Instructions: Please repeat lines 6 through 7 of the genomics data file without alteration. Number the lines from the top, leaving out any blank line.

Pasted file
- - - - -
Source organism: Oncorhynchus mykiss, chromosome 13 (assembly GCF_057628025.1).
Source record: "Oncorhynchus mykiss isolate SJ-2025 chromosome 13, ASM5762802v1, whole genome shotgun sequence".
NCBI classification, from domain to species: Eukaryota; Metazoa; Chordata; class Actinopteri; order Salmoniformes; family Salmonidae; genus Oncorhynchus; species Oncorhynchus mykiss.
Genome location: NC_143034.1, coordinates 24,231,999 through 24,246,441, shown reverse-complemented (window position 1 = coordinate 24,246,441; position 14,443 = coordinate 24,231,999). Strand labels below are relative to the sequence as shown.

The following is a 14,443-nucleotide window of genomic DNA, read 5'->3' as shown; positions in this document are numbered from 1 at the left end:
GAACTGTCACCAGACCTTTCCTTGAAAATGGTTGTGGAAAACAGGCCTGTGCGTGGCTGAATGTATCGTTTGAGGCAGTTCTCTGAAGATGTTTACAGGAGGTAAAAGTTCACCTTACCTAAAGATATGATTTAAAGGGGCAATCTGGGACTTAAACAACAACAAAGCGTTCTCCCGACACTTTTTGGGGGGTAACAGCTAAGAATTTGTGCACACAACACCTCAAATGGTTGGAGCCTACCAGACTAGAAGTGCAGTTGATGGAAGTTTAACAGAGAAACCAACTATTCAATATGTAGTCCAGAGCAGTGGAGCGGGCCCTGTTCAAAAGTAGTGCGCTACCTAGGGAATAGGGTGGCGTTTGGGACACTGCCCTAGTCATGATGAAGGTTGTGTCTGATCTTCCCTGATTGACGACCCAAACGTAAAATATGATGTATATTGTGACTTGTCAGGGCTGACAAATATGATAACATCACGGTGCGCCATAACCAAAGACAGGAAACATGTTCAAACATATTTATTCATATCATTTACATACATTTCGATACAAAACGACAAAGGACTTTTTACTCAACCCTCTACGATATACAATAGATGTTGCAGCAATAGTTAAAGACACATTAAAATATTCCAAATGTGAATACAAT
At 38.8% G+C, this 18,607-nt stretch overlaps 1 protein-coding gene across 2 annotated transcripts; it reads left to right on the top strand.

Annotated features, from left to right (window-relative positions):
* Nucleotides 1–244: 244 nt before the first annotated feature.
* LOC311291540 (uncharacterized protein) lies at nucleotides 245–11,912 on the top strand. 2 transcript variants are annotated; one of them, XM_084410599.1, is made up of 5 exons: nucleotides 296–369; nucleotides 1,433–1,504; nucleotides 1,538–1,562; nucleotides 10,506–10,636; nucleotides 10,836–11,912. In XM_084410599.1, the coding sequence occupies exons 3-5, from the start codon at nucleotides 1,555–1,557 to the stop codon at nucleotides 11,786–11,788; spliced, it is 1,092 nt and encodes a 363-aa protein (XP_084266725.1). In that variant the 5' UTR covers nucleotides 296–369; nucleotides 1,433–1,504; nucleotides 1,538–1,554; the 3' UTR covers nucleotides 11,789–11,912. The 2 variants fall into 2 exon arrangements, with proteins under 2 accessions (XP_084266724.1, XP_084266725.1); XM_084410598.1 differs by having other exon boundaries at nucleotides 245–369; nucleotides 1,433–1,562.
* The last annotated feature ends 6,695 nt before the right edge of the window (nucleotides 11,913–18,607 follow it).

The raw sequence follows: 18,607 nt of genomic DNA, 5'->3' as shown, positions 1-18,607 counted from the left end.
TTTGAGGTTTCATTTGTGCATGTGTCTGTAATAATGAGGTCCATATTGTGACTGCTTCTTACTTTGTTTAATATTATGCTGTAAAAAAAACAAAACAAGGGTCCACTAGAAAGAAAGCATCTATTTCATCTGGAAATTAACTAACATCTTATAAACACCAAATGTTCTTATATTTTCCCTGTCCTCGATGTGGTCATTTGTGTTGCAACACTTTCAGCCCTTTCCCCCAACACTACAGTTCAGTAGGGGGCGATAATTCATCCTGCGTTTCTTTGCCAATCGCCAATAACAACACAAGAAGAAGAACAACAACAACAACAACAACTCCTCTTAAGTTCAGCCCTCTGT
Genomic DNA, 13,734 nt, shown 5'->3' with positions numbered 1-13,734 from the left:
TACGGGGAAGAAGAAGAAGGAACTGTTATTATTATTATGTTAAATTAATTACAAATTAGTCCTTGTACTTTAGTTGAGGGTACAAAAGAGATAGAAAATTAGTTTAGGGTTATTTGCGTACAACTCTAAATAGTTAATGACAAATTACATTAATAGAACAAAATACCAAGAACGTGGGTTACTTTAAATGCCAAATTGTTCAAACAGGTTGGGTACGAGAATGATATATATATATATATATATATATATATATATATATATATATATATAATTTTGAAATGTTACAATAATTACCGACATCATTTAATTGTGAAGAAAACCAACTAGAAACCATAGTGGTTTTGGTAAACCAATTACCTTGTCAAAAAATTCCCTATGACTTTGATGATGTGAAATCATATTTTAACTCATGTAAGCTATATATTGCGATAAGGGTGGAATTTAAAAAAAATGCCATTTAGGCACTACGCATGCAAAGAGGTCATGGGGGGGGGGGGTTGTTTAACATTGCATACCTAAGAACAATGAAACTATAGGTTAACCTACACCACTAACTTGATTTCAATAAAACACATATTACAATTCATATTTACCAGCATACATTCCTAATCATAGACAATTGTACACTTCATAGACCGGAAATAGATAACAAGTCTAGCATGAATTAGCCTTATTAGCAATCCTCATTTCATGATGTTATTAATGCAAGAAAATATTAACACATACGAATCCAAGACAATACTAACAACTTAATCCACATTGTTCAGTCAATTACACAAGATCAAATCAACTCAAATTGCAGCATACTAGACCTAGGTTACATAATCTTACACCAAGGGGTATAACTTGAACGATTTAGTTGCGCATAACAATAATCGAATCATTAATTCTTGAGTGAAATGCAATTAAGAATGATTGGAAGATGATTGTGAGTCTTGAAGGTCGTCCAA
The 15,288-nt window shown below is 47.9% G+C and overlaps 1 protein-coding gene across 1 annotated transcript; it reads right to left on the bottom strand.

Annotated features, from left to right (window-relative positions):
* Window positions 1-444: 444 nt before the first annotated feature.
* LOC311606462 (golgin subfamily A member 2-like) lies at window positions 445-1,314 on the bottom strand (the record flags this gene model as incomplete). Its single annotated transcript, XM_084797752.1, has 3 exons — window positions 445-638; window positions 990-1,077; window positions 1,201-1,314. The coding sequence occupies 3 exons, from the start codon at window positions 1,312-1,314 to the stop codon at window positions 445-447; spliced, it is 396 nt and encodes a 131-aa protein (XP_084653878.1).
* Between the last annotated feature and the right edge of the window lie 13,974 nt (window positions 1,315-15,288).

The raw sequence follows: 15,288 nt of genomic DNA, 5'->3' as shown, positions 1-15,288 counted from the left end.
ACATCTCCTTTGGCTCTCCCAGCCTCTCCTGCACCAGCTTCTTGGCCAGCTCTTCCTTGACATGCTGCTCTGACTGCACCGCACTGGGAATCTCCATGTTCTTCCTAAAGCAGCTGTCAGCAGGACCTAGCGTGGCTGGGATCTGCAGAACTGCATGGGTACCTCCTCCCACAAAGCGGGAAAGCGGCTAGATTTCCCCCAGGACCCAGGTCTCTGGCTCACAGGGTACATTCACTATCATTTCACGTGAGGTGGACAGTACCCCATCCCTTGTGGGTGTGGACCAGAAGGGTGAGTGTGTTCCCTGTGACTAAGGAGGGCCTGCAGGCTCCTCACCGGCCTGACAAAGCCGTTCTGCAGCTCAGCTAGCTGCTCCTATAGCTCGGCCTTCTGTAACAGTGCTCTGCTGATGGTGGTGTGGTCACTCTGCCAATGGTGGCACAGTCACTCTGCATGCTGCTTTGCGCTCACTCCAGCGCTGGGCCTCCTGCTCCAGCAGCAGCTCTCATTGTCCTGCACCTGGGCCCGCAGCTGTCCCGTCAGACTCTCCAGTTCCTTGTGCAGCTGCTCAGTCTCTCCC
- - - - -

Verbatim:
GAACTGTCACCAGACCTTTCCTTGAAAATGGTTGTGGAAAACAGGCCTGTGCGTGGCTGAATGTATCGTTTGAGGCAGTTCTCTGAAGATGTTTACAGGAGGTAAAAGTTCACCTTACCTAAAGATATGATTTAAAGGGGCAATCTGGGACTTAAACAACAACAAAGCGTTCTCCCGACACTTTTTGGGGGGTAACAGCTAAGAATTTGTGCACACAACACCTCAAATGGTTGGAGCCTACCAGACTAGAAGTGCAGTTGATGGAAGTTTAACAGAGAAACCAACTATTCAATATGTAGTCCAGAGCAGTGGAGCGGGCCCTGTTCAAAAGTAGTGCGCTACCTAGGGAATAGGGTGGCGTTTGGGACACTGCCCTAGTCATGATGAAGGTTGTGTCTGATCTTCCCTGATTGACGACCCAAACGTAAAATATGATGTATATTGTGACTTGTCAGGGCTGACAAATATGATAACATCACGGTGCGCCATAACCAAAGACAGGAAACATGTTCAAACATATTTATTCATATCATTTACATACATTTCGATACAAAACGACAAAGGACTTTTTACTCAACCCTCTACGATATACAATAGATGTTGCAGCAATAGTTAAAGACACATTAAAATATTCCAAATGTGAATACAAT
At 38.8% G+C, this 18,607-nt stretch overlaps 1 protein-coding gene across 2 annotated transcripts; it reads left to right on the top strand.